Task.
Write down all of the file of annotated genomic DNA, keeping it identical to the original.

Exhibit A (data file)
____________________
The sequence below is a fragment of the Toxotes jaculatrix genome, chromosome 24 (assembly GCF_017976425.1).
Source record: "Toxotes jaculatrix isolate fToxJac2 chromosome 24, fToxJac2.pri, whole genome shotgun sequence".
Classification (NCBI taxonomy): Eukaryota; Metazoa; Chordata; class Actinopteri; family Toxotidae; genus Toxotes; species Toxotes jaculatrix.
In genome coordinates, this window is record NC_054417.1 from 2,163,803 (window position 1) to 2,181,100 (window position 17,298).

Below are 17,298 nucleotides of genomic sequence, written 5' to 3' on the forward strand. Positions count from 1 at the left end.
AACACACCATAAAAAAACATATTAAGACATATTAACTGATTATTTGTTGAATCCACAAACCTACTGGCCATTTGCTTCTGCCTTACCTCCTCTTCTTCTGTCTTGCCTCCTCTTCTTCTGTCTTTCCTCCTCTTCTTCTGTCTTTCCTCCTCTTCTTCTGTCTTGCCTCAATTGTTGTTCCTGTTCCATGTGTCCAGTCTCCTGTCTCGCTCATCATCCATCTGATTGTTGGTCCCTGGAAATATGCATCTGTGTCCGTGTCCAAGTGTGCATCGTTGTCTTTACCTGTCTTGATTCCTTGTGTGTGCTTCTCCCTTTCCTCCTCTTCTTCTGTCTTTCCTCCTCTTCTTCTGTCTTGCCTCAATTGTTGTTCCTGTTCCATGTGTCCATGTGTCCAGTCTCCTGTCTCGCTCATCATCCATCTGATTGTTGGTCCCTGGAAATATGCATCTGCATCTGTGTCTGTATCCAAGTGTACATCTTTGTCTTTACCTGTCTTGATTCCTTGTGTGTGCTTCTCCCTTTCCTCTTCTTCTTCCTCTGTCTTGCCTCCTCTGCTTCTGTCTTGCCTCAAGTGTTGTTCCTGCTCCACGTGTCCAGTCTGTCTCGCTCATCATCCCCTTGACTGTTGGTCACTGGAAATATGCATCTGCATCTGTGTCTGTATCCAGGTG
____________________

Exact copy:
The sequence below is a fragment of the Toxotes jaculatrix genome, chromosome 24 (assembly GCF_017976425.1).
Source record: "Toxotes jaculatrix isolate fToxJac2 chromosome 24, fToxJac2.pri, whole genome shotgun sequence".
Classification (NCBI taxonomy): Eukaryota; Metazoa; Chordata; class Actinopteri; family Toxotidae; genus Toxotes; species Toxotes jaculatrix.
In genome coordinates, this window is record NC_054417.1 from 2,163,803 (window position 1) to 2,181,100 (window position 17,298).

Below are 17,298 nucleotides of genomic sequence, written 5' to 3' on the forward strand. Positions count from 1 at the left end.
AACACACCATAAAAAAACATATTAAGACATATTAACTGATTATTTGTTGAATCCACAAACCTACTGGCCATTTGCTTCTGCCTTACCTCCTCTTCTTCTGTCTTGCCTCCTCTTCTTCTGTCTTTCCTCCTCTTCTTCTGTCTTTCCTCCTCTTCTTCTGTCTTGCCTCAATTGTTGTTCCTGTTCCATGTGTCCAGTCTCCTGTCTCGCTCATCATCCATCTGATTGTTGGTCCCTGGAAATATGCATCTGTGTCCGTGTCCAAGTGTGCATCGTTGTCTTTACCTGTCTTGATTCCTTGTGTGTGCTTCTCCCTTTCCTCCTCTTCTTCTGTCTTTCCTCCTCTTCTTCTGTCTTGCCTCAATTGTTGTTCCTGTTCCATGTGTCCATGTGTCCAGTCTCCTGTCTCGCTCATCATCCATCTGATTGTTGGTCCCTGGAAATATGCATCTGCATCTGTGTCTGTATCCAAGTGTACATCTTTGTCTTTACCTGTCTTGATTCCTTGTGTGTGCTTCTCCCTTTCCTCTTCTTCTTCCTCTGTCTTGCCTCCTCTGCTTCTGTCTTGCCTCAAGTGTTGTTCCTGCTCCACGTGTCCAGTCTGTCTCGCTCATCATCCCCTTGACTGTTGGTCACTGGAAATATGCATCTGCATCTGTGTCTGTATCCAGGTG